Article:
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AARP's Brain Health and Dietary Supplements Survey, released today, shows that Americans age 50 and older are wolfing down the biggest slice of the very large brain-health supplements market, one expected to reach $5.8 billion in sales by 2023.
The survey, which sheds light on the both supplement buying behavior and the possible motivations behind it, also reveals some major misconceptions — for one, that supplements are regulated by the government for things like purity of their ingredients or validity of their claims.
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The results also show that effectiveness of supplements for boosting memory or brain power is a major concern of those who regularly purchase them — a concern that appears to be more than valid, according to a separate report from AARP's Global Council on Brain Health, also released today. Here's a closer look at who's taking which vitamin, herb or nutraceutical and why.
Survey results show that members of the Greatest and Silent generations are the most likely to be buyers of all supplements, and of those for brain health in particular.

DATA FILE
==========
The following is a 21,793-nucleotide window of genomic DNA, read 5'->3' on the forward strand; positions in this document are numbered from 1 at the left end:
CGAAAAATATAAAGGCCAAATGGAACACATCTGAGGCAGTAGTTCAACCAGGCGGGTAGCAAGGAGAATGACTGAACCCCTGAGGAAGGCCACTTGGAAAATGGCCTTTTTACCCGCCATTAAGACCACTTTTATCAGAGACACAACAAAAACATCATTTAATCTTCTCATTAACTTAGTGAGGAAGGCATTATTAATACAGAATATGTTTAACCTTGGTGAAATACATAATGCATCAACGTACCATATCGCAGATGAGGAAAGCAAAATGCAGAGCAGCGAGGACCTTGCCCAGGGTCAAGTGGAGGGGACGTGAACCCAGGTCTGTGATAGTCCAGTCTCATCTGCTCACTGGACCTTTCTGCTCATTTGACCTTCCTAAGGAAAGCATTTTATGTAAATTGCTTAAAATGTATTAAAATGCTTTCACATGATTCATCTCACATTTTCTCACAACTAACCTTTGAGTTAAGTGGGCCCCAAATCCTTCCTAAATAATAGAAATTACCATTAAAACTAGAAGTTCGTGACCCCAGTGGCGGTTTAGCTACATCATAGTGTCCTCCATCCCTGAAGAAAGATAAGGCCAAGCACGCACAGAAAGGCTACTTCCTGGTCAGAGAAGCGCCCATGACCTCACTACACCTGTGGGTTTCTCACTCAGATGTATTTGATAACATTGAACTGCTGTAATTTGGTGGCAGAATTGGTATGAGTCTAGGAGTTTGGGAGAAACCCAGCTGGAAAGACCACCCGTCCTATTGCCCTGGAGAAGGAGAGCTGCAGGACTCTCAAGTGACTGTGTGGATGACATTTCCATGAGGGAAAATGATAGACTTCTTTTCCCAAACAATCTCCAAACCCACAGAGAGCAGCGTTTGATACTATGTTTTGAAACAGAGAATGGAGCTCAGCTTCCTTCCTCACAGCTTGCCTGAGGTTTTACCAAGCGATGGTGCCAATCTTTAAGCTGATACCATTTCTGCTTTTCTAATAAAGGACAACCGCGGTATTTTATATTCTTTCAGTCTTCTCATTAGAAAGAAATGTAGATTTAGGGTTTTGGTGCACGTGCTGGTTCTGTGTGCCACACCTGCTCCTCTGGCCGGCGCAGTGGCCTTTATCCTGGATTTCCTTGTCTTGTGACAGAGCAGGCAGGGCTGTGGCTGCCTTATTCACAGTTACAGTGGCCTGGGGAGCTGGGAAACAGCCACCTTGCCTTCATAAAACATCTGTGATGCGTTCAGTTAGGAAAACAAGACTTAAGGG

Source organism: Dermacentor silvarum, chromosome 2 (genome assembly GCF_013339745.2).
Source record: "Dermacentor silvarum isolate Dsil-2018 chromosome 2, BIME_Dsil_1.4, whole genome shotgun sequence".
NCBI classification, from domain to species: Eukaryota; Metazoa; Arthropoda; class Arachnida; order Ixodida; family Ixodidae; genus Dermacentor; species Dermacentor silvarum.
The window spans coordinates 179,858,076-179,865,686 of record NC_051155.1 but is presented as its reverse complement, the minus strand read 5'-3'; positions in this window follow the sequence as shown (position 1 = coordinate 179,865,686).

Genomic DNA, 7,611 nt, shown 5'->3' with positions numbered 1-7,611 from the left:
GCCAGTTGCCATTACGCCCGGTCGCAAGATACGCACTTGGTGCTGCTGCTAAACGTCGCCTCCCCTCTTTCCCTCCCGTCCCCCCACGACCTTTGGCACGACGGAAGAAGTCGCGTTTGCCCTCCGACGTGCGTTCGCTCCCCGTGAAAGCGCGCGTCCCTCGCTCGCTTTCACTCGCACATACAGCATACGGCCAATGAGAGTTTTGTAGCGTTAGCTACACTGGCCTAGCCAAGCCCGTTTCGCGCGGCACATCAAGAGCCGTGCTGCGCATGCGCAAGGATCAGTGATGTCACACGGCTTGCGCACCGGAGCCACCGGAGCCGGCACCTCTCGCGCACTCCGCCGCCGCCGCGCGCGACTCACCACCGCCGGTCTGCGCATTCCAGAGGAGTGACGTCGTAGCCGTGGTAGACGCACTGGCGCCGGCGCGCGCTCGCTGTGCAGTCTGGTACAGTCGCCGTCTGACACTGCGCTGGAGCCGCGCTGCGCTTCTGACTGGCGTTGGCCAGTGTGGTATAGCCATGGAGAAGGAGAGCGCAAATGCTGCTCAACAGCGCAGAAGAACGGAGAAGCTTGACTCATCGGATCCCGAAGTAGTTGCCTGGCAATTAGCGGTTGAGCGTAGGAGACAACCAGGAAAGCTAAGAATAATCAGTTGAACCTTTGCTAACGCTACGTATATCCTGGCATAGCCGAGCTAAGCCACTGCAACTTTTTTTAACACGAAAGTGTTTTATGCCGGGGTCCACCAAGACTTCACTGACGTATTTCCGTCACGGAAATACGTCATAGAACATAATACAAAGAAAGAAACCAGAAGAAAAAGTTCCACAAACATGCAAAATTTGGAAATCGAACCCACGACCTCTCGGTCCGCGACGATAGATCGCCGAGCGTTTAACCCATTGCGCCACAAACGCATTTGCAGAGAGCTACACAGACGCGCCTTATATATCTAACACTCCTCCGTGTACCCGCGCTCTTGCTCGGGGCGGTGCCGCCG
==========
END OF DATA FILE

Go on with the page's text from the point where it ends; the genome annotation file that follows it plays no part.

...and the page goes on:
More than three-quarters of adults over age 74 take some sort of vitamin or dietary supplement, as do almost 70 percent of boomers (those between 55 and 73). “The older people are, the more likely they are to turn to supplements because they begin to develop concerns about their health, especially conditions such as dementia,” says Tod Cooperman, president and founder of ConsumerLab.com, an independent evaluator of dietary supplements.
AARP's survey backs that up: It shows that more than a quarter of Americans ages 50 to 73 are regularly taking supplements for their brain health, and that this figure rises to 36 percent for those over 74.
Among adults taking something like gingko biloba or omega-3 tablets, 21 percent report taking dietary supplements to maintain — and 20 percent to improve — their brain health. In addition, 11 percent report currently taking a supplement to delay the onset of dementia, and 8 percent say they take a supplement to reverse dementia.
The most popular supplements adults take for memory enhancement, according to the survey, are omega-3, turmeric/curcumin and green tea.